Despite investment in market research, more than 80% of new FMCG products still fail. We need better decision support. I believe it will come from observational methods, not question-based methods, and many client side Insights leaders like Stephan Gans from PepsiCo are coming to the same conclusions.

Why question-based research methods fail

There are three reasons that question-based research methods fail:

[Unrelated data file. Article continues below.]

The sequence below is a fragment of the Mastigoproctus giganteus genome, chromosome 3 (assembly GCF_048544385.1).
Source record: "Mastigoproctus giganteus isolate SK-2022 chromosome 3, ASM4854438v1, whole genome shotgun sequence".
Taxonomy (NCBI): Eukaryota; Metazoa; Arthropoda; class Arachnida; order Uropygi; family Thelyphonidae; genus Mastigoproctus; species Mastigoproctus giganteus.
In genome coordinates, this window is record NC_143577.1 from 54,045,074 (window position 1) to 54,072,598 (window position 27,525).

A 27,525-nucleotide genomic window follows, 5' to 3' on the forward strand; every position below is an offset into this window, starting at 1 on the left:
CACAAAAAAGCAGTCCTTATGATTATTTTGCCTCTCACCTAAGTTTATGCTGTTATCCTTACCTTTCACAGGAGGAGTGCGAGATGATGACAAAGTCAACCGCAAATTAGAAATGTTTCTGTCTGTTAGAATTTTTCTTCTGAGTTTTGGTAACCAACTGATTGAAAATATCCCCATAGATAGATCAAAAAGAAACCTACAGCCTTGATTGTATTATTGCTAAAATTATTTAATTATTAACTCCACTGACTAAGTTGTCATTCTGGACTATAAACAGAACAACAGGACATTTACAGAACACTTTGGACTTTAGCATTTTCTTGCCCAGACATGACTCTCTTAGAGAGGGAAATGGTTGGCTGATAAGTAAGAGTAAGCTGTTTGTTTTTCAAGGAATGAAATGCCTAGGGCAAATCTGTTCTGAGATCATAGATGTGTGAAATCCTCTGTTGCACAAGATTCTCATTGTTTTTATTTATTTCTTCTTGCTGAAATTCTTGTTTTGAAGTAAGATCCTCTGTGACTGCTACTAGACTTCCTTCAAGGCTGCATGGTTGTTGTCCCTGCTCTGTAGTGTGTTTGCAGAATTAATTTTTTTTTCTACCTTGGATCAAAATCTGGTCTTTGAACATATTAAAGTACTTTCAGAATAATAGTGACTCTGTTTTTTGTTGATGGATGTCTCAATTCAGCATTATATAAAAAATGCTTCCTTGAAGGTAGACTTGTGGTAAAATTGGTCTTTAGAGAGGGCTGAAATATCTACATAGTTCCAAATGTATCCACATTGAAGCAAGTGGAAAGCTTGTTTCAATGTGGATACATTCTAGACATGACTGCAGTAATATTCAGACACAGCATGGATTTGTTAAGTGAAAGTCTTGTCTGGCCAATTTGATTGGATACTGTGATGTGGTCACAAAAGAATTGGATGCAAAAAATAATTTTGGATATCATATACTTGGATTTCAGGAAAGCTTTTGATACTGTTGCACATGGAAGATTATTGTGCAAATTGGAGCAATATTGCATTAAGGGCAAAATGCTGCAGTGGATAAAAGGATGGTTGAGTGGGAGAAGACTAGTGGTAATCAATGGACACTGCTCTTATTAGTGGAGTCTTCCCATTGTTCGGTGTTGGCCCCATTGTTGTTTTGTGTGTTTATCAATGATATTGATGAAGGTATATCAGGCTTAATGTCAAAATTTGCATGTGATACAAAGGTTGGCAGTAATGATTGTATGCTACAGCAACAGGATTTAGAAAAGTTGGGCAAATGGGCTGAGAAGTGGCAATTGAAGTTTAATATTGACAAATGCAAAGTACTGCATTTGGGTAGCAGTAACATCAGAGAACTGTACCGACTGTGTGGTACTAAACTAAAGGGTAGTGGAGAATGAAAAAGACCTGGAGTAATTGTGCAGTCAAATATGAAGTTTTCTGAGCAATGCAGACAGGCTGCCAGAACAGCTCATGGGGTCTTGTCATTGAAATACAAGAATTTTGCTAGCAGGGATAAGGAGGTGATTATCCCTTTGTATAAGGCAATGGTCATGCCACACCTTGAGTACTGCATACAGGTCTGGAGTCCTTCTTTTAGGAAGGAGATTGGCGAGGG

1. We don’t know what we don’t know: The growing discipline of behavioural economics, and books such asThinking Fast and Slow, Nudge, and Predictably Irrational offer insights that directly address the say-do gap. There are many situations in which unconscious cognitive biases, social norms and heuristics affect our decision making and cause us to behave in seemingly irrational ways. When we ask people about their behaviour, in many cases they don’t really know, and they come up with answers which seem rational based on the information they do have. For example, if we ask someone why they buy a particular cereal they may tell us because it is cheaper, or healthier, but the real reason may just be that they buy it because they have always bought it. Another complication is that the people who write questionnaires and discussion guides are humans too, so the questions that are asked, and the pre-coded lists of answers that are available, can never be free of the researcher’s own assumptions and biases.